AROMAS OF ARABIA
Lootah Perfumes creates evocative scents using traditional Arabian fragrances and age-old methods
Dubai’s shopping malls are renowned for their range of international brands, but when it comes to perfume, a home-grown product holds pride of place. When Saleh Bin Nasser Bin Lootah made its first scents in the 1950s, he had no thoughts of creating a commercial enterprise. “It was more for gifting to friends and relatives on anniversaries, wedding days and other special occasions,” says General Manager Yaser Daadouch.
This is how Lootah became a leading perfumery giant in the United Arab Emirates and a creator of the finest oriental and French perfumes, incenses, fragrant oud, perfumed blended oils and agarwood. The brand’s wealth of perfume knowledge generates remarkable fragrances to enchant the senses from the grandfather.
Shoppers in the UAE were entranced by the idea of a scent that draws on Emirati culture. “Scents are essential in Emirati culture,” says Yaser. “Emiratis still trust the way their mothers and grandparents prepare it. They believe that this is related to their history and their heritage.” The ingredients reflect this Emirati brand’s indigenous identity, which marries minimalist design with age-old methods of production. Customers recognize the traditional methods used to make bukhoor – wood chips soaked in fragrant oils – with the same amounts of fragrance added and pieces cut to a certain size. Many of the ingredients are sourced by the owner’s own mother, maintaining the family focus of the business.
It’s rare for a big Emirati family to put its name to a commercial enterprise in this industry and doing so inspires faith in the products it creates. “The community here is small and any mistakes would reflect on the family, as well as the brand,” says Yaser. “We inspire confidence and trust; the people who buy these perfumes and incenses really care about quality.”
Key to the brand’s success is the purity of its ingredients, including oud, rose, musk, frankincense and amber. While the majority of its shoppers are women, Lootah Perfumes’ scents have a unisex appeal, with a range of prices that make them accessible to a diverse clientele, from members of the royal family to young people in their early twenties.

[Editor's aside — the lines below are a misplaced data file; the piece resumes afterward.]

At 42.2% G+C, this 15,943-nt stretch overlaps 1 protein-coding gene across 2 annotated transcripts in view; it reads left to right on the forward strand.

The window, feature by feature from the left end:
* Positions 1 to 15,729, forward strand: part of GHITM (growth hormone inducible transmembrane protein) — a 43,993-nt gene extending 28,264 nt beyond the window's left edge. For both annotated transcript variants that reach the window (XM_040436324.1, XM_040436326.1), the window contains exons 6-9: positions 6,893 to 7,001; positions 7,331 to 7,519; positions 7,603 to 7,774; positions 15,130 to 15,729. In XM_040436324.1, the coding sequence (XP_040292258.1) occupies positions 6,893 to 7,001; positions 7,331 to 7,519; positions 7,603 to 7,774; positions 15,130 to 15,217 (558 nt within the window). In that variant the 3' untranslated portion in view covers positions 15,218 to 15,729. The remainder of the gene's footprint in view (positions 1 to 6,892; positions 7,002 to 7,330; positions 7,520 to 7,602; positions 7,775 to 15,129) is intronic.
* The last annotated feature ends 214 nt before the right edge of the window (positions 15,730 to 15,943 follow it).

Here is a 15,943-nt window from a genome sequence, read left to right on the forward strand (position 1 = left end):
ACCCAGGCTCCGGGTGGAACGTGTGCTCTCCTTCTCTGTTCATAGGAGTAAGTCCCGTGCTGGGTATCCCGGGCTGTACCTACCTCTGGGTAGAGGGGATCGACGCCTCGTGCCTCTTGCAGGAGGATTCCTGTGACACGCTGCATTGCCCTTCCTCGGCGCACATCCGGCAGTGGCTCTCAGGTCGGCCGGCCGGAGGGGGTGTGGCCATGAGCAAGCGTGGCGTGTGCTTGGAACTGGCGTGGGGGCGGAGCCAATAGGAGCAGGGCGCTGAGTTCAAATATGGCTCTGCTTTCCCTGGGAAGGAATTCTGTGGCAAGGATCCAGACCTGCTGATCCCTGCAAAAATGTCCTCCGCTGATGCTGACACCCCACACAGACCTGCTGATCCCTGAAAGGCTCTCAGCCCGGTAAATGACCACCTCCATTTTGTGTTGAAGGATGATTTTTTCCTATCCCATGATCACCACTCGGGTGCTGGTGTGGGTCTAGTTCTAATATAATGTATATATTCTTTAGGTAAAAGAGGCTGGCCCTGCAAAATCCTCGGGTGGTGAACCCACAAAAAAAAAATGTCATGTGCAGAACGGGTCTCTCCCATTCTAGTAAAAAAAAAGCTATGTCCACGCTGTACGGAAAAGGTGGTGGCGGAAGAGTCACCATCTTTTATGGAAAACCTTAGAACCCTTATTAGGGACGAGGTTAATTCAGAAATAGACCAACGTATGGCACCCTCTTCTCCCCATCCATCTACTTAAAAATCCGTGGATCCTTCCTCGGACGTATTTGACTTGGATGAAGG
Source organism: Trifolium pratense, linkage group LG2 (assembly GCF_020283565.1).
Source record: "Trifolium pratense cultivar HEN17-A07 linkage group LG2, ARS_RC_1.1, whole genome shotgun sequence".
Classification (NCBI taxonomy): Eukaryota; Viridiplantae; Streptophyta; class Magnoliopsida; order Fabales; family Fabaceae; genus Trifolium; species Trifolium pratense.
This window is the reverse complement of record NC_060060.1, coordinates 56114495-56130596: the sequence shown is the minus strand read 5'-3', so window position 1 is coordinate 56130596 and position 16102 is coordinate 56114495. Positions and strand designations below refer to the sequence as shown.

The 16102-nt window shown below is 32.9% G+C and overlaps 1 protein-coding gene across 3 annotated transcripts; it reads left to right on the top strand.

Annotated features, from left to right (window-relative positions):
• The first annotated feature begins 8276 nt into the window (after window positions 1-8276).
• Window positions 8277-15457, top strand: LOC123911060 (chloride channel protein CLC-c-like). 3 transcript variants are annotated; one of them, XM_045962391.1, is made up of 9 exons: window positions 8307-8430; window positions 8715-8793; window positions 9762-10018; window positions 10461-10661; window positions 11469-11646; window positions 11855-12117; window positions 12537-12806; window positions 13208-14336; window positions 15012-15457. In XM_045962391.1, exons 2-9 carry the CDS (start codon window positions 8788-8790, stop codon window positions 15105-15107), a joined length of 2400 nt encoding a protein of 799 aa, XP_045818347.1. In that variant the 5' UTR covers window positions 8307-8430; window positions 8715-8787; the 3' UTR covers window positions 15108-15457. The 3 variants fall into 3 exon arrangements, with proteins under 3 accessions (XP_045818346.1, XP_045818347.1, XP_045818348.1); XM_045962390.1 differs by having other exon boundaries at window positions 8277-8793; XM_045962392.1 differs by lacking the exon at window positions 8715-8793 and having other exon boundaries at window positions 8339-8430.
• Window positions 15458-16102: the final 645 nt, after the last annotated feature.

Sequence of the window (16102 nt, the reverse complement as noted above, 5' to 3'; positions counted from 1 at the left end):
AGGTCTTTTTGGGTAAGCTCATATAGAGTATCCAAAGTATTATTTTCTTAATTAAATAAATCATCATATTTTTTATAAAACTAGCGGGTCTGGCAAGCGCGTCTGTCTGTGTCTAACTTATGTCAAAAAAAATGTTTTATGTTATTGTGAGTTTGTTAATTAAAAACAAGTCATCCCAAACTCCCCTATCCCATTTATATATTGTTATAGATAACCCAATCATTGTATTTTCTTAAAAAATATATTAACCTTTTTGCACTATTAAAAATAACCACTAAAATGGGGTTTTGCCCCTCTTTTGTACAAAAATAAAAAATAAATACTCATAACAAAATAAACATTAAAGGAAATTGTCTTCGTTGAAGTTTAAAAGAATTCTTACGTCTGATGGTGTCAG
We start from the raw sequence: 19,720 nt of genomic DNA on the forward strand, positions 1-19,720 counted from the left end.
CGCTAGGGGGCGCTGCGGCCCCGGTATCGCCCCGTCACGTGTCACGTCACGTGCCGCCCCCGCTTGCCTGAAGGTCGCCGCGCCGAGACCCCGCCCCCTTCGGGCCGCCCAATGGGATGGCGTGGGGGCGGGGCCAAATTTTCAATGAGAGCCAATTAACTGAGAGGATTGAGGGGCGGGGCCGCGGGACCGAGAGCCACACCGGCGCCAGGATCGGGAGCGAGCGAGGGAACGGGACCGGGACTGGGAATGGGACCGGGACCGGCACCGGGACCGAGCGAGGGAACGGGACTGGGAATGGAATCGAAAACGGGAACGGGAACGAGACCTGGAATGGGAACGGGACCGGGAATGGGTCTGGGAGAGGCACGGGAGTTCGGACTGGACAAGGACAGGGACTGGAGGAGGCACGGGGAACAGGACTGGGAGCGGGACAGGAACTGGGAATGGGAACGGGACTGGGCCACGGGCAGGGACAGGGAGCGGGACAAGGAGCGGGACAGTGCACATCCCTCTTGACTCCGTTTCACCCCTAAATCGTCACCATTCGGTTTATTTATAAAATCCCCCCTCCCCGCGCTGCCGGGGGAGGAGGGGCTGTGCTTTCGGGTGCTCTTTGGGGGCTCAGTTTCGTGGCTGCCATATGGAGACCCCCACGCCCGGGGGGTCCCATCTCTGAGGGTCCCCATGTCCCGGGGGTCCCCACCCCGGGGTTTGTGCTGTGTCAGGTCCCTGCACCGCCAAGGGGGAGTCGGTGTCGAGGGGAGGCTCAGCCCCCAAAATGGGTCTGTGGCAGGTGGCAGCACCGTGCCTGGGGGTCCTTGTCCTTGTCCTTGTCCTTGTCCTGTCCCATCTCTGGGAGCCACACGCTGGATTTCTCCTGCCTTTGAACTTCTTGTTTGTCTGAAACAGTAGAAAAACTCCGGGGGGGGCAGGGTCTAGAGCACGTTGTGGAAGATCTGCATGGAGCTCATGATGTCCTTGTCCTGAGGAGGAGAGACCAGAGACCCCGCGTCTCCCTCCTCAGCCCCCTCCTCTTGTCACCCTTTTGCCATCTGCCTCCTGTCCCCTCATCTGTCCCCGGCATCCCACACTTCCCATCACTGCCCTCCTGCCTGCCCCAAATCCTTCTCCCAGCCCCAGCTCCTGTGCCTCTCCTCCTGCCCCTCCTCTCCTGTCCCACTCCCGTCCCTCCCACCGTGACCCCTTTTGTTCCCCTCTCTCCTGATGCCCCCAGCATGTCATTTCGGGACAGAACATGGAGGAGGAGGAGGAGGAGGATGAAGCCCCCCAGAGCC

At present, the brand has 21 shops and kiosks across the UAE, Bahrain and Oman, with plans to open soon in Kuwait and Saudi Arabia. It introduced the Pearl Collection perfumes, Jiwan and Mabe, recently, which look back on an era in the region’s history when divers scoured the seabed for oysters, often with just a nose clip and a bag to assist them in the perilous pursuit. The Arabian coast produced the world’s best pearls, a heritage that these new scents capture with evocative notes of jasmine and citrus, balanced with bergamot, pepper and vanilla. Like many of Lootah’s recent lines, these fragrances target modern shoppers while gesturing towards the past.
“These trends are increasingly prevalent throughout the perfume industry,” says Yaser. “Even Western brands are moving towards oud and oriental smells. They create an air of the mysterious, of warmth and of looking back through history to days of luxury and wealth. These are the scents you imagine people living in palaces would wear.”
Building on a family business that’s more than half a century old – and a heritage that dates back centuries – Lootah Perfumes is already at the forefront of this trend with evocative scents that conjure up the splendour of bygone eras for contemporary shoppers, who are also on the lookout for something unique.